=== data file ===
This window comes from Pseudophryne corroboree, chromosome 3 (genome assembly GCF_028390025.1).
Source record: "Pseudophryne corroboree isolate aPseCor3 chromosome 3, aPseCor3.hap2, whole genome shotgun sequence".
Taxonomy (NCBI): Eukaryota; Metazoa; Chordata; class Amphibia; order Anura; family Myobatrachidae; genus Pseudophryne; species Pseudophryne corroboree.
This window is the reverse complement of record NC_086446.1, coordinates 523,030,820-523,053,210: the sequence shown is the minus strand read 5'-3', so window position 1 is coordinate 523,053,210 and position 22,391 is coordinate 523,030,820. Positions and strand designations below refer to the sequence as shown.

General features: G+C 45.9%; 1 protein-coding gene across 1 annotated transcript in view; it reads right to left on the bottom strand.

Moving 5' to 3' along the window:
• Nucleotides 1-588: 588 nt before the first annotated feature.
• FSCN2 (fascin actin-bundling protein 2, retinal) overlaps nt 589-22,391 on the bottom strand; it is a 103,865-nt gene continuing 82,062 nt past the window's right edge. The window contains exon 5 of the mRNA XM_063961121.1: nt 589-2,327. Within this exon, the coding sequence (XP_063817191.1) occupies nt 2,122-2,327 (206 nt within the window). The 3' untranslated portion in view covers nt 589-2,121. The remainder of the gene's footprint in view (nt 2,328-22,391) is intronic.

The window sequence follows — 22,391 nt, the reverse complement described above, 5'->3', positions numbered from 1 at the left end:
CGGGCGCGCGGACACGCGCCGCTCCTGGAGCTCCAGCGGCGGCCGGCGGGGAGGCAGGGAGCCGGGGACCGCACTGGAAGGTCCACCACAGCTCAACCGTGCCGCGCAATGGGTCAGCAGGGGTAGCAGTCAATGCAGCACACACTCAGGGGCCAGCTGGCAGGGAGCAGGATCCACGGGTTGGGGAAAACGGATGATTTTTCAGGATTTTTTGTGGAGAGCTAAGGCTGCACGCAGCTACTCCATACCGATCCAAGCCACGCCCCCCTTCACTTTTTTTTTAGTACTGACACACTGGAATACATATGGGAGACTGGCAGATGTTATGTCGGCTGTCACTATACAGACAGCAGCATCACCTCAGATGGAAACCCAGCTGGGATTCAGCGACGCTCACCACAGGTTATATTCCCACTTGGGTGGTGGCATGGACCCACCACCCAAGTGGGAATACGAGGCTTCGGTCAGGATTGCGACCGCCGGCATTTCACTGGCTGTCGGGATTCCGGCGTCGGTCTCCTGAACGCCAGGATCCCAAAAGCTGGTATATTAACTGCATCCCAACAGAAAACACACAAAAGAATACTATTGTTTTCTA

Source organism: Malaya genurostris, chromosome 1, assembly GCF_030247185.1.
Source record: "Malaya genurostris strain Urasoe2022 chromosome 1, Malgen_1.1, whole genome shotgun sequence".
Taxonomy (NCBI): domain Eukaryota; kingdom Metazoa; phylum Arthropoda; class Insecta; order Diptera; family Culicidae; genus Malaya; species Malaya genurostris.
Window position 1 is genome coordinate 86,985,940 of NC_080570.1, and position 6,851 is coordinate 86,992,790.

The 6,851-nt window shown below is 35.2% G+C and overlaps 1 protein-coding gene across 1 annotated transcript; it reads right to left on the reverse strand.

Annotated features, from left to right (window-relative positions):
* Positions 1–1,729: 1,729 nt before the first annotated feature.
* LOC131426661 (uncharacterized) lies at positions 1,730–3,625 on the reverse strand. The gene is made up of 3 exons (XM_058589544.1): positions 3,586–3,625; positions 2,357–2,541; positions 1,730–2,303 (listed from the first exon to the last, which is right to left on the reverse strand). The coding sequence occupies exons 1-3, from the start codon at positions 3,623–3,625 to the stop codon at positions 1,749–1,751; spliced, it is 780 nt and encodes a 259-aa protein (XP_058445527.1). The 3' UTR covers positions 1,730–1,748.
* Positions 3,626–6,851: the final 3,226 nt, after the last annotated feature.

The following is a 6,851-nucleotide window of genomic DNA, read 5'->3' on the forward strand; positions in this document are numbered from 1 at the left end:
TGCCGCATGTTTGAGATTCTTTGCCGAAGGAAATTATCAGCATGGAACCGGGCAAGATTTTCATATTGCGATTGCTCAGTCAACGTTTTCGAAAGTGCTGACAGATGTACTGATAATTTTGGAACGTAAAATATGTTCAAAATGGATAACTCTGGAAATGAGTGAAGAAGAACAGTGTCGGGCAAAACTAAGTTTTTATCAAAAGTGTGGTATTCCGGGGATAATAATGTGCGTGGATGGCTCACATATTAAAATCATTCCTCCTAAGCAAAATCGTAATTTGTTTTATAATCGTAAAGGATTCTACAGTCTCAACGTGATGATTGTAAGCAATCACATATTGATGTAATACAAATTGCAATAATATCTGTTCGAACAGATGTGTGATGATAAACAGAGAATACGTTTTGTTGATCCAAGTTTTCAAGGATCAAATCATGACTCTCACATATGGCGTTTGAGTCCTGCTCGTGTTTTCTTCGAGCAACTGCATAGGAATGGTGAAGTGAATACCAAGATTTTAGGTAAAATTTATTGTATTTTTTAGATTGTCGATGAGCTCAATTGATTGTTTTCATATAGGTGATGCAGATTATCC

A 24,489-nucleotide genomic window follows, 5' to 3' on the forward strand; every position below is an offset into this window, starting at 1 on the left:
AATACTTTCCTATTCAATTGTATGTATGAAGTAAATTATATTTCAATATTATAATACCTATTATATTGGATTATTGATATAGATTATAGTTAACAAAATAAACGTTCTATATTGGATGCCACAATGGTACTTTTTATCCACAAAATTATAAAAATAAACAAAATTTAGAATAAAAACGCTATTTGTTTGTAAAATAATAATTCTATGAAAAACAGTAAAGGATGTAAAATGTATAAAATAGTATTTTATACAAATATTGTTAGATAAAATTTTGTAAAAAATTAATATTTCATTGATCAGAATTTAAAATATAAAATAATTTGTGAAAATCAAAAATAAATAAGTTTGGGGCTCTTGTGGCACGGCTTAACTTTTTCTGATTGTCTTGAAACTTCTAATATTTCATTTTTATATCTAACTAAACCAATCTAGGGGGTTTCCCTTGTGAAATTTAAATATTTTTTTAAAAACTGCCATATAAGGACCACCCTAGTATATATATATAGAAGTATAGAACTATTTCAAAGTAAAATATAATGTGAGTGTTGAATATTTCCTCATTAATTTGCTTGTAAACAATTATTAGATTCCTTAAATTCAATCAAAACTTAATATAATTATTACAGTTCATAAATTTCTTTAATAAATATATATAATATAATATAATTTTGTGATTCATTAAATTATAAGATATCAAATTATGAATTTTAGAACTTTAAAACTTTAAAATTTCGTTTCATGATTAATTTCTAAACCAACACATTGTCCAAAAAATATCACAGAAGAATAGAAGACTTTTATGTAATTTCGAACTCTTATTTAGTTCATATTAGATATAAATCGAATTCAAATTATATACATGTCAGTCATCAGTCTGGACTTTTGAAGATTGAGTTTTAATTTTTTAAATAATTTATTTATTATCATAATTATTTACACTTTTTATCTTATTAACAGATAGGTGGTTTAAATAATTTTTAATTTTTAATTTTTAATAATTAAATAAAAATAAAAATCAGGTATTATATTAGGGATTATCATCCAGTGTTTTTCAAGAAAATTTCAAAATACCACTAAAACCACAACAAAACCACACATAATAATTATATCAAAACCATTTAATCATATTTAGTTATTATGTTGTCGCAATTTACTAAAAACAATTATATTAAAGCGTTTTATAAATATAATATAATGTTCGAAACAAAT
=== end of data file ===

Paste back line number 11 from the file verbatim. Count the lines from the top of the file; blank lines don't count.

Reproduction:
Source organism: Malaya genurostris, chromosome 1, assembly GCF_030247185.1.